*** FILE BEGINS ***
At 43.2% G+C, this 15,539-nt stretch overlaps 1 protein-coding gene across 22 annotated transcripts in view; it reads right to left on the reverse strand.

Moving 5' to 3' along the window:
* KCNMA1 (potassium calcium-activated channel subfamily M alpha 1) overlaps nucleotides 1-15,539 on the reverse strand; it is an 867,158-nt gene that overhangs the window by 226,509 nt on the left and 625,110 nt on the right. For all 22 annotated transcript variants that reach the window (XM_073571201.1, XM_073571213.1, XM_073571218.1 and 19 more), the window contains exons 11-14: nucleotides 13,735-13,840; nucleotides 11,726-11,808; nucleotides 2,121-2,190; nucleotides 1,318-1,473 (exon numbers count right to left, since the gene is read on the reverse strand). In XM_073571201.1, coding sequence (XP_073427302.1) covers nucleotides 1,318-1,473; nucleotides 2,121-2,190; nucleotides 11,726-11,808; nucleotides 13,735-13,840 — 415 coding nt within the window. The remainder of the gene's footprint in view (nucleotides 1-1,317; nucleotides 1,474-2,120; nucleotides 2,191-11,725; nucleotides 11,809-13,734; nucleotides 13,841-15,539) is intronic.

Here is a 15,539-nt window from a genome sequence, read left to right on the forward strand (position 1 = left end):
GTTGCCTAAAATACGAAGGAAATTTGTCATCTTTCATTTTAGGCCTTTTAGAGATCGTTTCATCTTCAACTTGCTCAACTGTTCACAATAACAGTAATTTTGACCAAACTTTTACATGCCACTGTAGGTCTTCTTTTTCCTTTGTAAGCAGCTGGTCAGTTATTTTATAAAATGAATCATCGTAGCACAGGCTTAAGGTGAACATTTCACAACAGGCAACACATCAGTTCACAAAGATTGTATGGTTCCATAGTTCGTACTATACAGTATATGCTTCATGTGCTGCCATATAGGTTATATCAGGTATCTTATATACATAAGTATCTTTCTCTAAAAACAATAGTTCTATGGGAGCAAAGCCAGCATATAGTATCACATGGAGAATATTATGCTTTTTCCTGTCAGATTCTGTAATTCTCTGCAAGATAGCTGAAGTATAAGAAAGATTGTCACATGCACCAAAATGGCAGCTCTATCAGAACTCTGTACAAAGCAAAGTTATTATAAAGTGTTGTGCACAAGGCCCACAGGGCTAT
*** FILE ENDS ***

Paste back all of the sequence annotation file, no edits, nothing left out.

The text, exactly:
At 43.2% G+C, this 15,539-nt stretch overlaps 1 protein-coding gene across 22 annotated transcripts in view; it reads right to left on the reverse strand.

Moving 5' to 3' along the window:
* KCNMA1 (potassium calcium-activated channel subfamily M alpha 1) overlaps nucleotides 1-15,539 on the reverse strand; it is an 867,158-nt gene that overhangs the window by 226,509 nt on the left and 625,110 nt on the right. For all 22 annotated transcript variants that reach the window (XM_073571201.1, XM_073571213.1, XM_073571218.1 and 19 more), the window contains exons 11-14: nucleotides 13,735-13,840; nucleotides 11,726-11,808; nucleotides 2,121-2,190; nucleotides 1,318-1,473 (exon numbers count right to left, since the gene is read on the reverse strand). In XM_073571201.1, coding sequence (XP_073427302.1) covers nucleotides 1,318-1,473; nucleotides 2,121-2,190; nucleotides 11,726-11,808; nucleotides 13,735-13,840 — 415 coding nt within the window. The remainder of the gene's footprint in view (nucleotides 1-1,317; nucleotides 1,474-2,120; nucleotides 2,191-11,725; nucleotides 11,809-13,734; nucleotides 13,841-15,539) is intronic.

Here is a 15,539-nt window from a genome sequence, read left to right on the forward strand (position 1 = left end):
GTTGCCTAAAATACGAAGGAAATTTGTCATCTTTCATTTTAGGCCTTTTAGAGATCGTTTCATCTTCAACTTGCTCAACTGTTCACAATAACAGTAATTTTGACCAAACTTTTACATGCCACTGTAGGTCTTCTTTTTCCTTTGTAAGCAGCTGGTCAGTTATTTTATAAAATGAATCATCGTAGCACAGGCTTAAGGTGAACATTTCACAACAGGCAACACATCAGTTCACAAAGATTGTATGGTTCCATAGTTCGTACTATACAGTATATGCTTCATGTGCTGCCATATAGGTTATATCAGGTATCTTATATACATAAGTATCTTTCTCTAAAAACAATAGTTCTATGGGAGCAAAGCCAGCATATAGTATCACATGGAGAATATTATGCTTTTTCCTGTCAGATTCTGTAATTCTCTGCAAGATAGCTGAAGTATAAGAAAGATTGTCACATGCACCAAAATGGCAGCTCTATCAGAACTCTGTACAAAGCAAAGTTATTATAAAGTGTTGTGCACAAGGCCCACAGGGCTAT